The Federal Communications Commission struck a deal with TV broadcasters in April, giving them an estimated $70 billion worth of the public’s airwaves so long as they agreed to two provisions. The first was that the networks use their new airwaves to broadcast razor-sharp digital television in the nation’s top 30 markets by November 1999. The other was that broadcasters return to the government by 2006 the spectrum space that they’re using for today’s analog transmission.
Information worldwide is increasingly being stored and transmitted digitally. Especially as TVs and computers converge, digital will become the universal standard. The goal of the FCC and Congress was to give U.S. companies a boost in this exploding global market.
Now, however, broadcasters are trying to renegotiate the deal. They want a nonmandatory target of 2000 to begin broadcasting digitally. More significantly, the broadcasters insist on keeping their analog channels not until 2006 but until 95% of American households can receive digital TV. That could be decades longer. For example, only 96% of U.S. households have telephones after 120 years of service and huge government subsidies. So what the broadcasters had characterized as a short-term “loan” of spectrum space until 2006 would become a blatant giveaway.
Congress should maintain the FCC’s original target dates, requiring digital broadcasts to begin before century’s end and spectrum space to be returned by 2006 unless broadcasters can demonstrate that the date must be adjusted. The FCC’s plan, while binding, would let broadcasters request exemptions every other year if they could prove an unforeseen need.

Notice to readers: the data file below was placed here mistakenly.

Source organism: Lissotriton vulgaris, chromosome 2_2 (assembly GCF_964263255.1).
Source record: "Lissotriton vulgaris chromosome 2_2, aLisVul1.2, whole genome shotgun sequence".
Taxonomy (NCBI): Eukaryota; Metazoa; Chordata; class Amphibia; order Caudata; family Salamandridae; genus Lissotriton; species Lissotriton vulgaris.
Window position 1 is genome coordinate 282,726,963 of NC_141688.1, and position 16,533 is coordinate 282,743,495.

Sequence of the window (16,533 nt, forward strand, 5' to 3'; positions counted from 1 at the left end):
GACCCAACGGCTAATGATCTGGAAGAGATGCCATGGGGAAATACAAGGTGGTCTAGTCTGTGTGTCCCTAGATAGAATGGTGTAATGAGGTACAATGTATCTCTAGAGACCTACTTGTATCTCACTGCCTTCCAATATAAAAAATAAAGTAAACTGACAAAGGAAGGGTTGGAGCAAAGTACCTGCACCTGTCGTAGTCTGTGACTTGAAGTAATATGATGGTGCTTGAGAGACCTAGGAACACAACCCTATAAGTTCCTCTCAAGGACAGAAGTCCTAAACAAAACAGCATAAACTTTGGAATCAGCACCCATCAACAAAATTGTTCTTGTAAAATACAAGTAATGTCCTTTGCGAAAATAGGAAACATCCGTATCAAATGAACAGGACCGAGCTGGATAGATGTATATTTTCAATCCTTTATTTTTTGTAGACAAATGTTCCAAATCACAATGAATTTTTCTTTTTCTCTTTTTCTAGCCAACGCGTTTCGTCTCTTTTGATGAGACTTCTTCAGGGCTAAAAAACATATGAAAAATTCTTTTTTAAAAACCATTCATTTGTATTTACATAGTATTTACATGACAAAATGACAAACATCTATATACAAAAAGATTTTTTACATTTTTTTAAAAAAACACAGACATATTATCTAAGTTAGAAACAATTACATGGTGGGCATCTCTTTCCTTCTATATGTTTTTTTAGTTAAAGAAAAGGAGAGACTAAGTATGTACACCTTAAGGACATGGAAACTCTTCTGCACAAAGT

This flexibility in the FCC plan is important, for even proposals for defining a household that’s “gone digital” keep changing. The current FCC definition includes households that use inexpensive set-top boxes to display digital shows on standard, low-resolution TV screens. Some high-end TV manufacturers, however, are lobbying to restrict the definition to households with expensive, elaborate digital TV sets.
All of these decisions should be based not on special interests but on the public interest. And that’s just what the original FCC deal does: encourage industry to rapidly roll out digital TV so the United States can lead the global market, with broadcasters having the freedom to request future exemptions.